The United States Supreme Court issued its opinion in Florida v. Jardines on March 27, 2013, holding that a dog sniff at the front door of a house where the police suspected drugs where being grown constitutes a search for purposes of the Fourth Amendment.
On occasion if law enforcement does not have sufficient probable cause for a search warrant they will employ a drug detection dog to determine if the dog alerts to the presence of narcotics from outside the door of the suspect’s residence. What the Jardine case states, is that the use of a dog constitutes a “search” under the Fourth Amendment. Although I have had not time to read the 5:4 decision completely to determine it’s impact on other cases where dogs are used to establish probable cause for searches, such as automobiles, this decision seems to say that a dog alert alone will not be sufficient probable cause standing alone to support a search warrant.
In the early 1990s, I had a major federal drug conspiracy trial in the Pensacola Division of the Norther Federal District Court where officers used a dog sniff from outside my clients apartment door to establish probable cause for the issuance of a search warrant when executed revealed the presense of a large quantity of cocaine.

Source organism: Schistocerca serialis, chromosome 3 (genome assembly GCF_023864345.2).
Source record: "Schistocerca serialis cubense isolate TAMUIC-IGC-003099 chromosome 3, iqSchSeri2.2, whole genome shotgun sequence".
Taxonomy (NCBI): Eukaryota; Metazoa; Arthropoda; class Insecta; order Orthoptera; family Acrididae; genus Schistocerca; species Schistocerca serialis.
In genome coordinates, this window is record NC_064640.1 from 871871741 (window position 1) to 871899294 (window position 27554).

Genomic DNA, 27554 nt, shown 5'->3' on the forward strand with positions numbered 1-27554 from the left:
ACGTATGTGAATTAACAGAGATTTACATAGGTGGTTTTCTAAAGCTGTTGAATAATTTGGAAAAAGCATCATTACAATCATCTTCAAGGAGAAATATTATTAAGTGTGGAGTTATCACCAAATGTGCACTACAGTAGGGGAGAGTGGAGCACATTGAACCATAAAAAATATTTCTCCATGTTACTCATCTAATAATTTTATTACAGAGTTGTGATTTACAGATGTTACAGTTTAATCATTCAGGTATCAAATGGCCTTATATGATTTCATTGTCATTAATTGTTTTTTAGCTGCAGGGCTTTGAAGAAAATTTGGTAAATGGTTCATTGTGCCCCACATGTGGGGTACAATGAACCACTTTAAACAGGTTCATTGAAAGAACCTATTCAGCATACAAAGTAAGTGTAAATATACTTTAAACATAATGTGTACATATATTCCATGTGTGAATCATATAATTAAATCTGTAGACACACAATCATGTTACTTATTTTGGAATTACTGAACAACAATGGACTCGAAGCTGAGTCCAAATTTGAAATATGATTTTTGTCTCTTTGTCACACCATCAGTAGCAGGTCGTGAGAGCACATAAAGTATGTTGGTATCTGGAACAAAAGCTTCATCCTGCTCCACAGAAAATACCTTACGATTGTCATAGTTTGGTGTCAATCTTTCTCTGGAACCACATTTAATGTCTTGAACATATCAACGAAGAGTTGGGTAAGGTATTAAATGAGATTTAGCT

I will up date this post further once I have had time to read the Jardines opinion to determine what if any impact it may have on other dog sniff search and seizure cases under the Fourth Amendment. The US Supreme Court recently reversed Florida’s supreme court in Florida v. Harris which placed the burden on the prosecution to show the false alert and other training and credentialing of a cannine in the context of the search of an automobile. As citizens of the State of Florida and as U.S. citizens we have a greater expectation of privacy in our homes than in our cars. (See previous blog posts for this issue).
The Florida Supreme Court’s case that was heard by the U.S. Supreme Court on March 27, 2013 was State v. Jardines, 73 So. 3rd 74 (Fla. 2011), which ruled that the dog sniff at a private residence was an unlawful intrusion into the Fourth Amendment rights of a citizen to be free of unlawful searches and seizures in their home. The State case is very lengthy and describes in detail the distinctions between different types of issues involving canine searches.